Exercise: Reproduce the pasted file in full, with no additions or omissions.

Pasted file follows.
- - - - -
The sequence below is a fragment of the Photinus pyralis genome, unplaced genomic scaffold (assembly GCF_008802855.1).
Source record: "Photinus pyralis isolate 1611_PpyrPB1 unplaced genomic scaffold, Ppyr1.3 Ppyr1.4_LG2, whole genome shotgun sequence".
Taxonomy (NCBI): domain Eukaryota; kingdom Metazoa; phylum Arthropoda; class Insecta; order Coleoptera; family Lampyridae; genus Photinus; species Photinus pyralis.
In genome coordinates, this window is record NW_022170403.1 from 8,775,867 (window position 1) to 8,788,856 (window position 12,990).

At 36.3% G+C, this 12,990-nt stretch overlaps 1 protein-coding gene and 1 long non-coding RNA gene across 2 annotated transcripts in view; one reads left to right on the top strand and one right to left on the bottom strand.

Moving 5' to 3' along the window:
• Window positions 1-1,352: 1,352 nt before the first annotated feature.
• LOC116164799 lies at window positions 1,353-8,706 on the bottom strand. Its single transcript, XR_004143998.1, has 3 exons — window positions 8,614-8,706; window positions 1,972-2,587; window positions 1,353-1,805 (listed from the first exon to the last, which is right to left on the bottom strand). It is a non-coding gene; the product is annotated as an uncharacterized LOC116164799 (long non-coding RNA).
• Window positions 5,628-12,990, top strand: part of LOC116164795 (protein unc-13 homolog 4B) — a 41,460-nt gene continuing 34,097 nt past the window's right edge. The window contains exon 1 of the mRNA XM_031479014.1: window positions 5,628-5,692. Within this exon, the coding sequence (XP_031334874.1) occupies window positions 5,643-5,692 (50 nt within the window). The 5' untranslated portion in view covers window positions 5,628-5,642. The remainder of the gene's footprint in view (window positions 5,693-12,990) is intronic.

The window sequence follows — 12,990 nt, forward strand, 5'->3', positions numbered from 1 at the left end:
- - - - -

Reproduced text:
The sequence below is a fragment of the Photinus pyralis genome, unplaced genomic scaffold (assembly GCF_008802855.1).
Source record: "Photinus pyralis isolate 1611_PpyrPB1 unplaced genomic scaffold, Ppyr1.3 Ppyr1.4_LG2, whole genome shotgun sequence".
Taxonomy (NCBI): domain Eukaryota; kingdom Metazoa; phylum Arthropoda; class Insecta; order Coleoptera; family Lampyridae; genus Photinus; species Photinus pyralis.
In genome coordinates, this window is record NW_022170403.1 from 8,775,867 (window position 1) to 8,788,856 (window position 12,990).

At 36.3% G+C, this 12,990-nt stretch overlaps 1 protein-coding gene and 1 long non-coding RNA gene across 2 annotated transcripts in view; one reads left to right on the top strand and one right to left on the bottom strand.

Moving 5' to 3' along the window:
• Window positions 1-1,352: 1,352 nt before the first annotated feature.
• LOC116164799 lies at window positions 1,353-8,706 on the bottom strand. Its single transcript, XR_004143998.1, has 3 exons — window positions 8,614-8,706; window positions 1,972-2,587; window positions 1,353-1,805 (listed from the first exon to the last, which is right to left on the bottom strand). It is a non-coding gene; the product is annotated as an uncharacterized LOC116164799 (long non-coding RNA).
• Window positions 5,628-12,990, top strand: part of LOC116164795 (protein unc-13 homolog 4B) — a 41,460-nt gene continuing 34,097 nt past the window's right edge. The window contains exon 1 of the mRNA XM_031479014.1: window positions 5,628-5,692. Within this exon, the coding sequence (XP_031334874.1) occupies window positions 5,643-5,692 (50 nt within the window). The 5' untranslated portion in view covers window positions 5,628-5,642. The remainder of the gene's footprint in view (window positions 5,693-12,990) is intronic.

The window sequence follows — 12,990 nt, forward strand, 5'->3', positions numbered from 1 at the left end: